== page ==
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Re: Herbivorous dinosaur feeding height in Dinosaur Park Formation of Alberta (free pdf)

It's interesting that for certain Late Cretaceous ecosystems (e.g.,
Laramidia), it would have been herbivorous theropods that were best
equipped to feed on the highest branches, not ornithischians.  In the
absence of sauropods, the hadrosaurs had the greatest potential
maximum feeding height (~ 5 m) - but only when bipedal.  Adult
hadrosaurs were more comfortable as quadrupeds (e.g., Dilkes, 2001;
Maidment & Barrett, 2012), as noted by Mallon et al.

In contrast, theropods such as ornithomimids and therizinosaurids were
habitually bipedal.  The modestly-sized _Struthiomimus_, with a head
height of around 3m, could have nibbled branches higher than a
quadrupedal hadrosaur could.  The forelimbs of ornithomimids and other
putatively herbivorous theropods (oviraptorosaurs, therizinosaurs)
could have been used to bring even higher branches within reach of the



On Sat, Jun 15, 2013 at 12:22 PM, Ben Creisler <bcreisler@gmail.com> wrote:
> From: Ben Creisler
> bcreisler@gmail.com
> This recent paper (from two months ago!) somehow did not get mentioned
> on the DML. My bad, I guess. Anyway, it's open access:
> Jordan C. Mallon, David C. Evans, Michael J. Ryan & Jason S. Anderson (2013)
> Feeding height stratification among the herbivorous dinosaurs from the
> Dinosaur Park Formation (upper Campanian) of Alberta, Canada.
> BMC Ecology 13:14
> DOI: 10.1186/1472-6785-13-14
> http://link.springer.com/article/10.1186/1472-6785-13-14
> Background
> Herbivore coexistence on the Late Cretaceous island continent of
> Laramidia has been a topic of great interest, stemming from the
> paradoxically high diversity and biomass of these animals in relation
> to the relatively small landmass available to them. Various hypotheses
> have been advanced to account for these facts, of which niche
> partitioning is among the most frequently invoked. However, despite
> its wide acceptance, this hypothesis has not been rigorously tested.
> This study uses the fossil assemblage from the Dinosaur Park Formation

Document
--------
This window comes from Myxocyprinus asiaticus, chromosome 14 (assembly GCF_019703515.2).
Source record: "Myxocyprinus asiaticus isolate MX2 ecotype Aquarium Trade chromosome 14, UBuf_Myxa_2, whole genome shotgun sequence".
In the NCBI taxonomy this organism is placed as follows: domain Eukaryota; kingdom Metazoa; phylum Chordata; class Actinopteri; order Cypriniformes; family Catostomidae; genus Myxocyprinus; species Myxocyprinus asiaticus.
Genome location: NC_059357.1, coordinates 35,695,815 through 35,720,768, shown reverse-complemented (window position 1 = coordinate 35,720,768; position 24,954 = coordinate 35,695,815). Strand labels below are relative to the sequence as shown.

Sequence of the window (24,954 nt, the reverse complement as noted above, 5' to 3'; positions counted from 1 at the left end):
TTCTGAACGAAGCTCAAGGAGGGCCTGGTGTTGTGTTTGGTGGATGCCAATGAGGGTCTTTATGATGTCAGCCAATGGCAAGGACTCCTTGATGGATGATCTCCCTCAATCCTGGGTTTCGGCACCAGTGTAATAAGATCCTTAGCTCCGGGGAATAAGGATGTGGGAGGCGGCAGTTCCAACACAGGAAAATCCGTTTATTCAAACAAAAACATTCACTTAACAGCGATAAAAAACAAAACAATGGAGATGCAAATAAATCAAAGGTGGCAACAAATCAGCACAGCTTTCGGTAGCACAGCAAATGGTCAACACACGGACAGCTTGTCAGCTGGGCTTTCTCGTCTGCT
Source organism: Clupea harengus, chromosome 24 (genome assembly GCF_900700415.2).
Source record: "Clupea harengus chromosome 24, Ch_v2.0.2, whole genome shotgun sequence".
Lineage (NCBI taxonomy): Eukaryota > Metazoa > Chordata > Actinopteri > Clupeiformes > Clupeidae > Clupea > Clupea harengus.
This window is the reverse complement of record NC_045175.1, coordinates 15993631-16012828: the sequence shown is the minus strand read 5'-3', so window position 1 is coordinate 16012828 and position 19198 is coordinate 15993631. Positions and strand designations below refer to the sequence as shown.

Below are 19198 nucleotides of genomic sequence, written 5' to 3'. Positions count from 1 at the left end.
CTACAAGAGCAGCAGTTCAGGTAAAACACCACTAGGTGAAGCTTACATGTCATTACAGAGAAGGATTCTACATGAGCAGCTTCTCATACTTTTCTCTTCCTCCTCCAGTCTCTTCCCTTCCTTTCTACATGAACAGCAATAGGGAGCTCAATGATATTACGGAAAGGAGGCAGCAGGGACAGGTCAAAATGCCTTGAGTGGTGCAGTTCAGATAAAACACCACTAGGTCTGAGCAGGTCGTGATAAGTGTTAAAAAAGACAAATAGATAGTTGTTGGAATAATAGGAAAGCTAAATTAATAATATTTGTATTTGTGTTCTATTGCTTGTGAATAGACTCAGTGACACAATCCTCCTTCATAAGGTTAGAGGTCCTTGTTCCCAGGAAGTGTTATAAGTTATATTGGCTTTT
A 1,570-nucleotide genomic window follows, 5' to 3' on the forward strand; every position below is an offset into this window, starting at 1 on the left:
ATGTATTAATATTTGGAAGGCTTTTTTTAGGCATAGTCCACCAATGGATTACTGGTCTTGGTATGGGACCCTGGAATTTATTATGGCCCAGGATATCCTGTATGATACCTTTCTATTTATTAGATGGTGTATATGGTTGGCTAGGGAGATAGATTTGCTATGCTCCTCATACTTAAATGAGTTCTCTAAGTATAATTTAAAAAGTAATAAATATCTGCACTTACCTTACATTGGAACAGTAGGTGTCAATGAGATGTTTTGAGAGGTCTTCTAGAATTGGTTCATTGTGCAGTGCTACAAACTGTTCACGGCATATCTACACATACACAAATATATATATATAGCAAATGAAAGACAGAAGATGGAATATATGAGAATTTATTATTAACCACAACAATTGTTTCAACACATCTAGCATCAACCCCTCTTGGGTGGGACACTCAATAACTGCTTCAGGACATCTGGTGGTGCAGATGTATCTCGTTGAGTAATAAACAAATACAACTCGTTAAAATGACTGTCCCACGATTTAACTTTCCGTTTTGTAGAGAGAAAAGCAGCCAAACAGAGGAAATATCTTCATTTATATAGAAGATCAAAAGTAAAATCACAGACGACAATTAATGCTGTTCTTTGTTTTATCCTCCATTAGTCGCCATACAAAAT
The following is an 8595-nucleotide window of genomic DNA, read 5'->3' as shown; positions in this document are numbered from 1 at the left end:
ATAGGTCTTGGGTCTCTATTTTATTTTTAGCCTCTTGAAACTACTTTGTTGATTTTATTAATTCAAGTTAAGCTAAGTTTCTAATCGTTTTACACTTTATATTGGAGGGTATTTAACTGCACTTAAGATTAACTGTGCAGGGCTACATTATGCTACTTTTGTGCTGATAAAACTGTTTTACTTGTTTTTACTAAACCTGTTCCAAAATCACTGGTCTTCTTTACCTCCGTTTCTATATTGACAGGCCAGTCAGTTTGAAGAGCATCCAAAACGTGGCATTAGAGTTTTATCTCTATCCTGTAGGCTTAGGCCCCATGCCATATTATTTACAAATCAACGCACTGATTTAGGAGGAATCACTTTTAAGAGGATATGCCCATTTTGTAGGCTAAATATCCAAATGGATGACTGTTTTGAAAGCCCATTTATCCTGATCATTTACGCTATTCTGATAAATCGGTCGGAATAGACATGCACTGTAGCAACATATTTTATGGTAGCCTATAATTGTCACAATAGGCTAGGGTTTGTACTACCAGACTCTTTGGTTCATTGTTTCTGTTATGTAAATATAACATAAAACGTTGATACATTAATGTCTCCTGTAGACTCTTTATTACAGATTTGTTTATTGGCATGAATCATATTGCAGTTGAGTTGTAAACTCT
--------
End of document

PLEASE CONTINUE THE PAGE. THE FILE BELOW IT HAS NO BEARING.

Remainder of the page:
> of Alberta as a model to investigate whether niche partitioning
> facilitated herbivorous dinosaur coexistence on Laramidia.
> Specifically, the question of feeding height stratification is
> examined in light of the role it plays in facilitating modern ungulate
> coexistence.
> Results
> Most herbivorous dinosaur species from the Dinosaur Park Formation
> were restricted to feeding no higher than approximately 1 m above the
> ground. There is minimal evidence for feeding height partitioning at
> this level, with ceratopsids capable of feeding slightly higher than
> ankylosaurs, but the ecological significance of this is ambiguous.
> Hadrosaurids were uniquely capable of feeding up to 2 m quadrupedally,
> or up to 5 m bipedally. There is no evidence for either feeding height
> stratification within any of these clades, or for change in these
> ecological relationships through the approximately 1.5 Ma record of
> the Dinosaur Park Formation.
> Conclusions
> Although we cannot reject the possibility, we find no good evidence
> that feeding height stratification, as revealed by reconstructed
> maximum feeding heights, played an important role in facilitating
> niche partitioning among the herbivorous dinosaurs of Laramidia. Most
> browsing pressure was concentrated in the herb layer, although
> hadrosaurids were capable of reaching shrubs and low-growing trees
> that were out of reach from ceratopsids, ankylosaurs, and other small
> herbivores, effectively dividing the herbivores in terms of relative
> abundance. Sympatric hadrosaurids may have avoided competing with one
> another by feeding differentially using bipedal and quadrupedal
> postures. These ecological relationships evidently proved to be
> evolutionarily stable because they characterize the herbivore
> assemblage of the Dinosaur Park Formation through time. If niche
> partitioning served to facilitate the rich diversity of these animals,
> it may have been achieved by other means in addition to feeding height
> stratification. Consideration of other feeding height proxies,
> including dental microwear and skull morphology, may help to alleviate
> problems of underdetermination identified here.